April 4, 2022: This profile has been updated to more accurately describe the author’s family background.
Chrishana is a senior research scientist at Child Trends, focusing on the study and implementation of interventions to support early childhood and human service professionals in environments such as home- and community-based child care settings and Head Start. We talked with her to learn about her research, both at Child Trends and earlier in her career, and to find out more about her life outside of work.
Can you tell us about your primary research interest?
My work focuses on the intersections between research, policy, and practice in education, human service, and community-based settings. I am particularly interested in applied and participatory research. This means that I make a concerted effort in my work to ensure that what is learned can be applied to “real world” contexts, and that I include the interests, priorities, and voices of those whom my research and policy might impact when research studies are conceptualized and implemented, as well as when solutions are developed and the findings are disseminated.
What sparked your interest in intersectional applied research?
Growing up, I spent lots of time traveling around different areas of the Washington, DC, Maryland, Virginia (DMV) area: to spend time with or live with family, for social purposes, and for school. As a youngster, I recognized that there were stark differences in the living environments and educational opportunities afforded to people based on where they lived. I also noticed that these differences were closely linked to an individual or family’s color and economic status. In addition, many people (including me) were differentially treated because of these distinctions. Even at a young age I felt a sense of injustice around these issues—I always thought something was very wrong that one could have access (or lack access) to certain things based on the color of their skin or where they lived.
Do you have a favorite piece of content (book, article, podcast, etc.) that touches on your research area?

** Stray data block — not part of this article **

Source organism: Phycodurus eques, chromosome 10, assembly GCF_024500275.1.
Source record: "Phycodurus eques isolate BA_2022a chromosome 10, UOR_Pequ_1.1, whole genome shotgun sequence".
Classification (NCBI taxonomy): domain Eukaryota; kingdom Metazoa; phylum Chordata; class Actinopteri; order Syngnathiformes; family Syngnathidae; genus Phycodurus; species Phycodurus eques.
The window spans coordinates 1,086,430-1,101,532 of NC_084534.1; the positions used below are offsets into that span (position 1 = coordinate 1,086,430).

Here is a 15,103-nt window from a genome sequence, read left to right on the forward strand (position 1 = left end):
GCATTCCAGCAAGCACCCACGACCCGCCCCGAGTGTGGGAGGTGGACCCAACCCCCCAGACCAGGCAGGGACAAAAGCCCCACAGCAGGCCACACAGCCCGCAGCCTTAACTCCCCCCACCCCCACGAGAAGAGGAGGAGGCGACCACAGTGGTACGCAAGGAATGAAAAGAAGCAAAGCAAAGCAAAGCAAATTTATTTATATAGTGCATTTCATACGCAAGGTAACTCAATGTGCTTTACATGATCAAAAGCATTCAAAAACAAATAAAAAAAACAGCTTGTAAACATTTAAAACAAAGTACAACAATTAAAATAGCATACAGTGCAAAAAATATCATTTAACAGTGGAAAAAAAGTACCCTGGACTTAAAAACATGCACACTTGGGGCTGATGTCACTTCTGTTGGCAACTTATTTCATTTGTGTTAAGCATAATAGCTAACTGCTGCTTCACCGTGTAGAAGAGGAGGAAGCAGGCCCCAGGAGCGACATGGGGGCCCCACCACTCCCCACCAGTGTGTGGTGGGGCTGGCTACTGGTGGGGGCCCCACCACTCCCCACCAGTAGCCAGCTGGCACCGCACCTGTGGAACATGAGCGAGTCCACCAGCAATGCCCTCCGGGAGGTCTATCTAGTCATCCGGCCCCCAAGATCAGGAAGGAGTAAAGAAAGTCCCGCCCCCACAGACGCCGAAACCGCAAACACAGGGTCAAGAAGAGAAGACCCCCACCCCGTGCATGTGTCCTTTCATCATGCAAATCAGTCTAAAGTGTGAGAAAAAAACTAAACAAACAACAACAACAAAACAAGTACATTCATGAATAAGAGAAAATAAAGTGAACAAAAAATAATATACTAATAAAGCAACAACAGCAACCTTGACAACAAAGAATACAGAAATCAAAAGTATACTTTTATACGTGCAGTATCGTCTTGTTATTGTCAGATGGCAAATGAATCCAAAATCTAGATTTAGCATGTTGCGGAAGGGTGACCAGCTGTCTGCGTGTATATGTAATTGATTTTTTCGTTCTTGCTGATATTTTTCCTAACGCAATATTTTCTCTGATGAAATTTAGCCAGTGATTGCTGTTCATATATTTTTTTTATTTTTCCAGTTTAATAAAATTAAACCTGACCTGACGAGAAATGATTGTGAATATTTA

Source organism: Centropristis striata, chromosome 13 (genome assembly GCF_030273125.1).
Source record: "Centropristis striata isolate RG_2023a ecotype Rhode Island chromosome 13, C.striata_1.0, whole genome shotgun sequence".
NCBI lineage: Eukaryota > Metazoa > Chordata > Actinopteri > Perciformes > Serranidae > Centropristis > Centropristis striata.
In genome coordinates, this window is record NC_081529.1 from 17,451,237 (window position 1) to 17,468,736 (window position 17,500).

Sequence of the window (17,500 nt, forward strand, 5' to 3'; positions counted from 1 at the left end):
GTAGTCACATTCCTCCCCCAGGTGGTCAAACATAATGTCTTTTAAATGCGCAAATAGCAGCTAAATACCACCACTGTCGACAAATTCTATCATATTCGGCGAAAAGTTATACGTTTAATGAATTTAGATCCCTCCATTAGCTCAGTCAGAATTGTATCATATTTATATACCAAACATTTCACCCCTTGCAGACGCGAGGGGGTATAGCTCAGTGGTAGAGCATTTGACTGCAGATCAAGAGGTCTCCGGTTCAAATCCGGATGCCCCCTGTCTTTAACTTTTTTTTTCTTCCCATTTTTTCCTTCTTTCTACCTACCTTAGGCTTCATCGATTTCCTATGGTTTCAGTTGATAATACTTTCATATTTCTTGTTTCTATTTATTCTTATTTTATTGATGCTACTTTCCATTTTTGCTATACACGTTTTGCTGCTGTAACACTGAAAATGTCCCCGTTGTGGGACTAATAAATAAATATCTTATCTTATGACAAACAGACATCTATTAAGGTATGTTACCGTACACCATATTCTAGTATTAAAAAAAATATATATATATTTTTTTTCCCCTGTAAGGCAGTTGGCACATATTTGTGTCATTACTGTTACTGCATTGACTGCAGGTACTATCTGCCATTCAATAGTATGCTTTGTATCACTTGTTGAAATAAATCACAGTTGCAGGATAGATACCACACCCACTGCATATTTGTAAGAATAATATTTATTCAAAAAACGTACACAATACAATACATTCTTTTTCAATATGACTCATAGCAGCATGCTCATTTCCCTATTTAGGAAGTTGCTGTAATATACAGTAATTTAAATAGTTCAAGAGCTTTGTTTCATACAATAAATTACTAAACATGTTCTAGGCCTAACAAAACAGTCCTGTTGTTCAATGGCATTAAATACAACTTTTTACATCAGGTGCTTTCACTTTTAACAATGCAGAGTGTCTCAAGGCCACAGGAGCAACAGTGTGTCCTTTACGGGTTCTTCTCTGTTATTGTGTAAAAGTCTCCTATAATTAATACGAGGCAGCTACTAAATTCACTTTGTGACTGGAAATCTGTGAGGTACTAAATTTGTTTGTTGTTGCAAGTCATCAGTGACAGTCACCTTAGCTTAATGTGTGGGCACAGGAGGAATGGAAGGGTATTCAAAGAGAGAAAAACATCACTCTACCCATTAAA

Oh boy, I can’t pick just one. I listen to podcasts when I run or walk, which are activities I do just about every day. Currently, my favorites are Code Switch, 1619, Nice White Parents, Ear Hustle, Criminal (in)Justice, and Chicano Squad. For books, I think The Sum of Us by Heather McGhee and The Color of Law by Richard Rothstein are pretty important reads.
What are your hobbies or interests outside of research?
I really love live music—R&B, rap, hip hop, blues, 1970s disco, and funk are my jams. Prince is my all-time favorite artist. If I wasn’t a researcher, I’d probably be a performing artist. I also like theater, dancing, cooking, hanging out at the beach/pool, watching my kids play soccer, and roller skating. I bought a super-duper pair of skates on a research site visit in Detroit (the roller skating culture is big there). This was right when the pandemic hit and I haven’t tried them out yet—meaning they’ve been in their box for a year and half. I won’t open the box until I feel comfortable going back to the rink; I don’t even know if they fit correctly, which is crazy given how excited I am about them.
Please share an interesting fact about yourself or your family!
On both sides of my family, I am able to trace my family history back to slavery. In fact, I have the military records of my maternal great-great-great grandfather, James Montgomery Peters; he fought for the Union in the Civil War and his musket goes on tour to museums across the country.
Henry Ivory Buck, my paternal great-great-great grandfather, was enslaved on the Upper Mill Plantation in Conway, South Carolina. He was named after his father, Henry Buck, the plantation owner and slave master. Henry Buck’s White sons (and my uncles, imagine that!) also fought in the Civil War, but for the confederacy.
My maternal great-grandfather, John Samuel Thomas Jr., worked under Jim Crow laws at the Virginia Theological Seminary in Alexandria, VA. Our family was the first to receive reparations from his labor, although the seminary will continue to make payments as it locates more living descendants of Black people who were enslaved and who worked under Jim Crow laws at the facility. The amount is minuscule, but it’s a first step in acknowledging the atrocities of slavery and costs to Black families.
So, lots of interesting family tidbits are relevant to my social justice and racial equity research leanings.
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